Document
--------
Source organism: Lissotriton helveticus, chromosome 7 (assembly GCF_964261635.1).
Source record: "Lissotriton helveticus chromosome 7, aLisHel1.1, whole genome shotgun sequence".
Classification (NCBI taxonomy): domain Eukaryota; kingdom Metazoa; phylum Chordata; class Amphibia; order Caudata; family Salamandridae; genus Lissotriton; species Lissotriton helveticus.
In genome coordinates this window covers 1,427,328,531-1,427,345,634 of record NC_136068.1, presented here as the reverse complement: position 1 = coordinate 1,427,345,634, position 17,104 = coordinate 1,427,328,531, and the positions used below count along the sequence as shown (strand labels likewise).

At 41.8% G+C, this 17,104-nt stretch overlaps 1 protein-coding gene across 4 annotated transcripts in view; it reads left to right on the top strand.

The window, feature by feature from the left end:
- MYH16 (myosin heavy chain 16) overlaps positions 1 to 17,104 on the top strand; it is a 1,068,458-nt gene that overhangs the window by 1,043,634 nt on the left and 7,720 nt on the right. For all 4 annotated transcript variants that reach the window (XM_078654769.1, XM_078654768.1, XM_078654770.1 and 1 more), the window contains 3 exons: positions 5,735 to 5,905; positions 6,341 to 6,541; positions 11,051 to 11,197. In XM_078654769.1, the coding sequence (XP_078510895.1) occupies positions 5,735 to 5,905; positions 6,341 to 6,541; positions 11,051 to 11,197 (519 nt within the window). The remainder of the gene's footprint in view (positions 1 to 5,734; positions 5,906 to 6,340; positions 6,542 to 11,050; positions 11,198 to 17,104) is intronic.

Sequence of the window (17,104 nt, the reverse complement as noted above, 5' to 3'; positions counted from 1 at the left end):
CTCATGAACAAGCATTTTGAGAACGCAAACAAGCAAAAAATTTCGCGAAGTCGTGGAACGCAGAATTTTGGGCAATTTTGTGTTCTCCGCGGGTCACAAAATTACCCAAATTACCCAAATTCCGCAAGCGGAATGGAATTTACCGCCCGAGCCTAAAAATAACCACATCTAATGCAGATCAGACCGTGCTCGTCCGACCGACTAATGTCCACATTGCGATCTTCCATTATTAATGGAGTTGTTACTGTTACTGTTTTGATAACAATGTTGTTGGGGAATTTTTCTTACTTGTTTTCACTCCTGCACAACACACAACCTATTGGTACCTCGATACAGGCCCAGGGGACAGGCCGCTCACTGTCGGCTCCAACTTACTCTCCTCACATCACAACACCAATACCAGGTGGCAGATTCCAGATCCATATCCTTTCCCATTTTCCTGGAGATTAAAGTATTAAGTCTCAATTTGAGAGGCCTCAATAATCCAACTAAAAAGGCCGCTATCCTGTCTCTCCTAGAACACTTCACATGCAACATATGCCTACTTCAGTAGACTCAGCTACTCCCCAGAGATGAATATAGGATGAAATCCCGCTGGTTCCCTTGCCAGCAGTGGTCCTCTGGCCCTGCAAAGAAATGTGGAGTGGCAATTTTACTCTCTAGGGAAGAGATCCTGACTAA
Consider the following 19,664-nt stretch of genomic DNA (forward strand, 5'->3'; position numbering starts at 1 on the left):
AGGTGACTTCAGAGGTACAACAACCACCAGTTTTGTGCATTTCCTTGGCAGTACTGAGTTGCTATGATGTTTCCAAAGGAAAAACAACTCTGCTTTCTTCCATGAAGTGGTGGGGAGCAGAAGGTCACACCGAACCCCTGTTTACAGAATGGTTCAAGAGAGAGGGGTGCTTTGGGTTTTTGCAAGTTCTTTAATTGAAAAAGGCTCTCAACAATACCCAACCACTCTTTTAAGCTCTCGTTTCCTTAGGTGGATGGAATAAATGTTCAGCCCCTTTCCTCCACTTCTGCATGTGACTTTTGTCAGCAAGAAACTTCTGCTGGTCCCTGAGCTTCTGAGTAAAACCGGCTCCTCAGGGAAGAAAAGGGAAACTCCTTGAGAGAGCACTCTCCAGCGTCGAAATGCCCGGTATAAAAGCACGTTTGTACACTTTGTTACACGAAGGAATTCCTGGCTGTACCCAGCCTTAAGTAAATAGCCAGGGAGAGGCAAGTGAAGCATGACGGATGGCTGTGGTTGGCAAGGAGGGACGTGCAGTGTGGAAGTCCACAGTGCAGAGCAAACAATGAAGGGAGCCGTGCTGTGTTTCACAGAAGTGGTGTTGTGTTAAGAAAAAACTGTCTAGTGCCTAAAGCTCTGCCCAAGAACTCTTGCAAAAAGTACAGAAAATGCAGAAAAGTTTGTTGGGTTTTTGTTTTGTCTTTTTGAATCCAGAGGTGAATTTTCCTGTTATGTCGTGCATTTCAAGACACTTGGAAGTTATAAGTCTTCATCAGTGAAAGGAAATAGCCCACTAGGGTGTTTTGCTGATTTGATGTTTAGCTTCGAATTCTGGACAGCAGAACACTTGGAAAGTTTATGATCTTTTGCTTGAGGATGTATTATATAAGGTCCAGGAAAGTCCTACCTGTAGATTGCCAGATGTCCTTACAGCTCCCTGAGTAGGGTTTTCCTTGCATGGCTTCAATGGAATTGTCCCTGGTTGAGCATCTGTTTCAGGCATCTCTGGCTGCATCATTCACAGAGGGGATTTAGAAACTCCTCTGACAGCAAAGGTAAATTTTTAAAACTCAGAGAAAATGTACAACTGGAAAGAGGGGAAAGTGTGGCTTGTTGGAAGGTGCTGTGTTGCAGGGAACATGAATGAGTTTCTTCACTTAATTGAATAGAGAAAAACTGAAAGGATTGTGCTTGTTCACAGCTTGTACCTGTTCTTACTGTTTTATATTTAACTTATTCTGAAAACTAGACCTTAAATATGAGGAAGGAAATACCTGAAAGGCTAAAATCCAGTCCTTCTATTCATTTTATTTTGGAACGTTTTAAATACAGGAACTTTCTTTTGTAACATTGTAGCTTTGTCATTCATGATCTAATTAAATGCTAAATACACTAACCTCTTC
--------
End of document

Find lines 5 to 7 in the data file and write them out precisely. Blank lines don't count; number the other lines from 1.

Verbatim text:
At 41.8% G+C, this 17,104-nt stretch overlaps 1 protein-coding gene across 4 annotated transcripts in view; it reads left to right on the top strand.

The window, feature by feature from the left end:
- MYH16 (myosin heavy chain 16) overlaps positions 1 to 17,104 on the top strand; it is a 1,068,458-nt gene that overhangs the window by 1,043,634 nt on the left and 7,720 nt on the right. For all 4 annotated transcript variants that reach the window (XM_078654769.1, XM_078654768.1, XM_078654770.1 and 1 more), the window contains 3 exons: positions 5,735 to 5,905; positions 6,341 to 6,541; positions 11,051 to 11,197. In XM_078654769.1, the coding sequence (XP_078510895.1) occupies positions 5,735 to 5,905; positions 6,341 to 6,541; positions 11,051 to 11,197 (519 nt within the window). The remainder of the gene's footprint in view (positions 1 to 5,734; positions 5,906 to 6,340; positions 6,542 to 11,050; positions 11,198 to 17,104) is intronic.